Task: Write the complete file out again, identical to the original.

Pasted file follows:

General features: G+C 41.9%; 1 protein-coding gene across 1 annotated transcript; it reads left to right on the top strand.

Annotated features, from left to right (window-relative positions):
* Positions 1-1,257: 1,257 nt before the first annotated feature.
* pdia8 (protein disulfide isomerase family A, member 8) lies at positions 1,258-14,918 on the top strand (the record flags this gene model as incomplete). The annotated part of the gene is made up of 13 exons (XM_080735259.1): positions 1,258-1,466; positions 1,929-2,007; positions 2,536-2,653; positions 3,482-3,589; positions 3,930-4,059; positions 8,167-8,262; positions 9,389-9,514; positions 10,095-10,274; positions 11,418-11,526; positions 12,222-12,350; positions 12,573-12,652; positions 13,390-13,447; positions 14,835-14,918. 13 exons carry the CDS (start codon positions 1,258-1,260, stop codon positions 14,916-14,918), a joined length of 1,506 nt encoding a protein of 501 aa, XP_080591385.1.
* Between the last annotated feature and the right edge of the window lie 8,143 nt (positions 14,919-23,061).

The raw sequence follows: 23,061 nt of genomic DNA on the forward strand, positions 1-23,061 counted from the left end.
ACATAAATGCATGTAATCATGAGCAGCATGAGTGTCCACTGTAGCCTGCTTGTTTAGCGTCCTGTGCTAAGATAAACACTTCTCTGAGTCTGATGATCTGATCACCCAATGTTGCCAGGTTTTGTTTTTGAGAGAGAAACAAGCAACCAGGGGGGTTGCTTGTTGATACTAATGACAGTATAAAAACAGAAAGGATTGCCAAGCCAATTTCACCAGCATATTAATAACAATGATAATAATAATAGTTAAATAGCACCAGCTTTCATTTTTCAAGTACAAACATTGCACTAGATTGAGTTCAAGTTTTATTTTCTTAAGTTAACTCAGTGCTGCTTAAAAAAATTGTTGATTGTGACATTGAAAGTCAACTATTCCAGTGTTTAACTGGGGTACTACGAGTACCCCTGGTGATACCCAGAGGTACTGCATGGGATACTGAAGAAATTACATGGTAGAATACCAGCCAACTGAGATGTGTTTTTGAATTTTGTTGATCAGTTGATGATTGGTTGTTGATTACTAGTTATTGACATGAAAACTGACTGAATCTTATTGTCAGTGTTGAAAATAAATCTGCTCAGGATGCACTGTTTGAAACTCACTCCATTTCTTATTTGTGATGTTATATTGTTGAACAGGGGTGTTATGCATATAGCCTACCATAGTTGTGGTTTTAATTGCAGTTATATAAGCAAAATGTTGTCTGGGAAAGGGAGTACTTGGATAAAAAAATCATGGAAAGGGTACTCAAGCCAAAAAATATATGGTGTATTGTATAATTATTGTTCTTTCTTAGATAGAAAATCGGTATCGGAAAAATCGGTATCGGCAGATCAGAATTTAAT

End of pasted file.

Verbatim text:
General features: G+C 41.9%; 1 protein-coding gene across 1 annotated transcript; it reads left to right on the top strand.

Annotated features, from left to right (window-relative positions):
* Positions 1-1,257: 1,257 nt before the first annotated feature.
* pdia8 (protein disulfide isomerase family A, member 8) lies at positions 1,258-14,918 on the top strand (the record flags this gene model as incomplete). The annotated part of the gene is made up of 13 exons (XM_080735259.1): positions 1,258-1,466; positions 1,929-2,007; positions 2,536-2,653; positions 3,482-3,589; positions 3,930-4,059; positions 8,167-8,262; positions 9,389-9,514; positions 10,095-10,274; positions 11,418-11,526; positions 12,222-12,350; positions 12,573-12,652; positions 13,390-13,447; positions 14,835-14,918. 13 exons carry the CDS (start codon positions 1,258-1,260, stop codon positions 14,916-14,918), a joined length of 1,506 nt encoding a protein of 501 aa, XP_080591385.1.
* Between the last annotated feature and the right edge of the window lie 8,143 nt (positions 14,919-23,061).

The raw sequence follows: 23,061 nt of genomic DNA on the forward strand, positions 1-23,061 counted from the left end.
ACATAAATGCATGTAATCATGAGCAGCATGAGTGTCCACTGTAGCCTGCTTGTTTAGCGTCCTGTGCTAAGATAAACACTTCTCTGAGTCTGATGATCTGATCACCCAATGTTGCCAGGTTTTGTTTTTGAGAGAGAAACAAGCAACCAGGGGGGTTGCTTGTTGATACTAATGACAGTATAAAAACAGAAAGGATTGCCAAGCCAATTTCACCAGCATATTAATAACAATGATAATAATAATAGTTAAATAGCACCAGCTTTCATTTTTCAAGTACAAACATTGCACTAGATTGAGTTCAAGTTTTATTTTCTTAAGTTAACTCAGTGCTGCTTAAAAAAATTGTTGATTGTGACATTGAAAGTCAACTATTCCAGTGTTTAACTGGGGTACTACGAGTACCCCTGGTGATACCCAGAGGTACTGCATGGGATACTGAAGAAATTACATGGTAGAATACCAGCCAACTGAGATGTGTTTTTGAATTTTGTTGATCAGTTGATGATTGGTTGTTGATTACTAGTTATTGACATGAAAACTGACTGAATCTTATTGTCAGTGTTGAAAATAAATCTGCTCAGGATGCACTGTTTGAAACTCACTCCATTTCTTATTTGTGATGTTATATTGTTGAACAGGGGTGTTATGCATATAGCCTACCATAGTTGTGGTTTTAATTGCAGTTATATAAGCAAAATGTTGTCTGGGAAAGGGAGTACTTGGATAAAAAAATCATGGAAAGGGTACTCAAGCCAAAAAATATATGGTGTATTGTATAATTATTGTTCTTTCTTAGATAGAAAATCGGTATCGGAAAAATCGGTATCGGCAGATCAGAATTTAAT